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Direct and inverse Lorentz transformation 
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#1
Sep507, 12:32 AM

P: 997

When we state that:
Knowing the direct Lorentz transformation we obtain the inverse one by changing the corresponding primed physical quantities with unpriomed ones and changing the sign of the relative velocity, we are based on what? Thanks 


#2
Sep507, 02:01 AM

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P: 1,893

On our knowledge that v'=v. Everything else is just relabeling.



#3
Sep507, 07:16 AM

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If you want to verify that a Lorentz boost with velocity v and a Lorentz boost with velocity v are inverse operations, there is always the mindless approach: apply both and see if you get the identity transformation.



#4
Sep507, 09:13 AM

P: 997

Direct and inverse Lorentz transformation
Soft words and hard arguments 


#5
Sep507, 09:17 AM

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Zz. 


#6
Sep507, 03:17 PM

P: 16

About the sign of the velocity: you technically don't need to change it if you just stick to the rule of "changing all primed quantities with unprimed ones". It's just that it turns out that v' = v, so you might as well not change the velocity and flip its sign, it's all the same. I hope it made sense :). 


#7
Sep507, 10:16 PM

P: 25

Its all relative, duh



#8
Sep507, 10:19 PM

P: 25

Thought experiment. In Star Trek, a 450 crew starship travelling at the speed of light or greater has to stop on a dime so Captain Kirk can see his girlfriend. How far in advance would they have to make that decision?



#9
Sep607, 11:44 AM

P: 105




#10
Sep607, 02:39 PM

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[tex]x' = \gamma (x  vt)[/tex] [tex]y' = y[/tex] [tex]z' = z[/tex] [tex]t' = \gamma (t  vx/c^2)[/tex] with [tex]\gamma = 1/\sqrt{1  v^2/c^2}[/tex] Then you can just solve these equations for x, y, z, and t to get the inverse transformation.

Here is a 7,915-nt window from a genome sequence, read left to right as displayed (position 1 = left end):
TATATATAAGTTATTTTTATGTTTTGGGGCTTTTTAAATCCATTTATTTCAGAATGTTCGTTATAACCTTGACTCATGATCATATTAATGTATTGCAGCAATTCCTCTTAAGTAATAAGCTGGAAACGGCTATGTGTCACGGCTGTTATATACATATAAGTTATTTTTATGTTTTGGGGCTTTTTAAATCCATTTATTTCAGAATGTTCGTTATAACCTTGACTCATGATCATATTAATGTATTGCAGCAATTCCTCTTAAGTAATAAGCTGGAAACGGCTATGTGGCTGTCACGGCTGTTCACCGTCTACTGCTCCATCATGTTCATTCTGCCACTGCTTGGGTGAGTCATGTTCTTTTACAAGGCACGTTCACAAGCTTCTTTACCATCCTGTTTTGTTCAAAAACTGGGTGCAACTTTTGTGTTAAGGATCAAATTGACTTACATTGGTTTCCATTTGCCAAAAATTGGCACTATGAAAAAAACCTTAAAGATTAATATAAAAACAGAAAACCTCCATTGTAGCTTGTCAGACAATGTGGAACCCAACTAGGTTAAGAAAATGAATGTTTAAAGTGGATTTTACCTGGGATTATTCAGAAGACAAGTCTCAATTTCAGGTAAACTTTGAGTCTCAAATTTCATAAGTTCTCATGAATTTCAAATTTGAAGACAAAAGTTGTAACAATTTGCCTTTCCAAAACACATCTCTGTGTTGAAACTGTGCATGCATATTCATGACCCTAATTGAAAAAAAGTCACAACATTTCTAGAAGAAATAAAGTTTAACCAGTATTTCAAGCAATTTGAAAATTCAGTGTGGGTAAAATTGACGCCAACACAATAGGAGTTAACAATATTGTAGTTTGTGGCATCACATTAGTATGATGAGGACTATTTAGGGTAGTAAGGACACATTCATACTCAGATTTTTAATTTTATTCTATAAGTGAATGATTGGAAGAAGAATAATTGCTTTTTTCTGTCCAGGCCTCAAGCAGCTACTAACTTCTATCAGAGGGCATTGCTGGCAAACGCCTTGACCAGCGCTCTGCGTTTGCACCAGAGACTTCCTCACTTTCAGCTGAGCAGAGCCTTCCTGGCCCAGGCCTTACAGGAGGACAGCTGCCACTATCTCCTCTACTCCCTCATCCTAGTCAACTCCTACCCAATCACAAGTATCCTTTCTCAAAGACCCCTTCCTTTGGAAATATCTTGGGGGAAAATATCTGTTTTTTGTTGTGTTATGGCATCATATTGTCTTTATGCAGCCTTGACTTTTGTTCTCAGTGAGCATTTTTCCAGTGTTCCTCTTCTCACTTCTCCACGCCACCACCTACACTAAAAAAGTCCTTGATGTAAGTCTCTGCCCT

#11
Sep607, 09:53 PM

P: 997




#12
Sep607, 10:47 PM

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#13
Sep707, 02:13 AM

P: 997

When I want to save the derivation of the inverse transformation stating the rule in my thread what should I say more to the learner? 


#14
Sep707, 10:15 AM

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P: 8,470

[tex]x_{other} = \gamma (x_{mine}  V t_{mine})[/tex] [tex]t_{other} = \gamma (t_{mine}  V x_{mine} /c^2)[/tex] where V represents the velocity of the "other" coordinate system's origin along "my" xaxis. If "my" coordinate system is the (x,t) system and the "other" is (x',t') then V=v, while if "my" coordinate system is the (x',t') system and the "other" is (x,t) then V=v. 


#15
Sep707, 10:23 AM

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Strictly speaking, as Hurkyl mentioned, this discussion only applies to a pure boost.
A spatial rotation is technically a Lorentz Transformation, and so is a boostwithspatialrotation. So, in these last cases, flipping the sign of the relative velocity "V" is not sufficient to obtain the inverse. As I often suggest for questions like the OP's question, one could study the Euclidean analogue of the question. 


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